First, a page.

Asked if he could rule out that terrorists were behind the incident, Prime Minister Ismail said: "We cannot exclude anything at this time or confirm anything. All the search operations must be concluded so we can know the cause."

"Search operations are ongoing at this time for the airplane in the area where it is believed to have lost contact," he told reporters at Cairo airport.

The pilot had clocked up 6,275 hours of flying experience, including 2,101 hours on the A320, while the first officer had 2,766 hours, the airline said.

For live coverage of the EgyptAir missing flight click: here


Greek air traffic controllers spoke to the pilot as the jet flew over the island of Kea, in what was thought to be the last broadcast from the aircraft, and no problems were reported.

But just ahead of the handover to Cairo airspace, calls to the plane went unanswered, before it dropped off radars shortly after exiting Greek airspace, Kostas Litzerakis, the head of Greece's civil aviation department, told Reuters.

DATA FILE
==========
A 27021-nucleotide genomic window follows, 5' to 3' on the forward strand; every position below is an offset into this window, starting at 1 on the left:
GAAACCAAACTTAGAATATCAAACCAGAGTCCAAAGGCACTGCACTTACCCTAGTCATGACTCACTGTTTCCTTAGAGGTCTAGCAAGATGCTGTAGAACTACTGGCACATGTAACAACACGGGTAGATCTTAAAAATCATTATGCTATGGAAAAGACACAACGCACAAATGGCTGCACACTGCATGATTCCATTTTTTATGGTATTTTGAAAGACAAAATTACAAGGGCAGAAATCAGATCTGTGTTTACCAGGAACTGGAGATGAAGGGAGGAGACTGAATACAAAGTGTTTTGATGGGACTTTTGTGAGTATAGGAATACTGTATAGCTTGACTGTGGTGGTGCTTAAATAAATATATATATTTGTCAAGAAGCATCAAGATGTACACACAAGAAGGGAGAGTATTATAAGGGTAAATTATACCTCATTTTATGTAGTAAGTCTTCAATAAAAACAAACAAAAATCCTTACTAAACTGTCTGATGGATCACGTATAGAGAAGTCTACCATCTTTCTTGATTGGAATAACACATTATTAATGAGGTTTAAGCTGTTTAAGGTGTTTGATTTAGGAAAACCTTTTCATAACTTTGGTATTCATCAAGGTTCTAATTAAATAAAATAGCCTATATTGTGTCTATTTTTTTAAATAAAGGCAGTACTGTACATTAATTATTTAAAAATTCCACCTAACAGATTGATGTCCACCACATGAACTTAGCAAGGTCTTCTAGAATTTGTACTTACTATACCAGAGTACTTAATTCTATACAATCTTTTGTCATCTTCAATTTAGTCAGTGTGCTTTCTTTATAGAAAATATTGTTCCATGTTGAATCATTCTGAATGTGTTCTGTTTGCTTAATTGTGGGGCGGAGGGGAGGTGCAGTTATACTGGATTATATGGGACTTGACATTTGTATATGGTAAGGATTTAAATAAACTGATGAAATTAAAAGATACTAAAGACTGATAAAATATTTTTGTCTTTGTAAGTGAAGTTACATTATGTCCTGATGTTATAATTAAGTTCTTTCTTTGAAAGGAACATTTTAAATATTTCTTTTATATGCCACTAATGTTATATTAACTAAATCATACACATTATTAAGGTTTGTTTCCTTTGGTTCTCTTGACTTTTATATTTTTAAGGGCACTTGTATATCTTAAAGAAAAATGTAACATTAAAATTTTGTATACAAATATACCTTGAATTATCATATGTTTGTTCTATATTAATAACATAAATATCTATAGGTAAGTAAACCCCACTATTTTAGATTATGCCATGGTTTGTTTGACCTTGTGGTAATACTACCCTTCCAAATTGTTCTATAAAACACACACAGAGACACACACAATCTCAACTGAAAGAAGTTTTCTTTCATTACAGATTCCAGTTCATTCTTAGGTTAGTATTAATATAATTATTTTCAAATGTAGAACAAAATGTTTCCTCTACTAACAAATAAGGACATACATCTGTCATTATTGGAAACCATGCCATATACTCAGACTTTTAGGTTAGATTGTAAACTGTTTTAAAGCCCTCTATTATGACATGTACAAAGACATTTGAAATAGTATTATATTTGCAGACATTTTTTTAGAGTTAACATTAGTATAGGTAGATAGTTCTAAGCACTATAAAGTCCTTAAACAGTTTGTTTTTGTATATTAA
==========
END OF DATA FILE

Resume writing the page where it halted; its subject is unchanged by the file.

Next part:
"During the transfer procedure to Cairo airspace, about seven miles before the aircraft entered the Cairo airspace, Greek controllers tried to contact the pilot but he was not responding," he said.

Egyptian President Abdel Fattah al-Sisi will chair a national security council meeting on Thursday morning, a statement from his office said. It did not say if the meeting would discuss the plane.

At one point EgyptAir said the plane sent an emergency signal, possibly from a beacon attached to the plane, at 04:26 a.m., two hours after it disappeared from radar screens. However, Civil Aviation minister Sherif Fathi said later that further checks found that no SOS from the plane was received.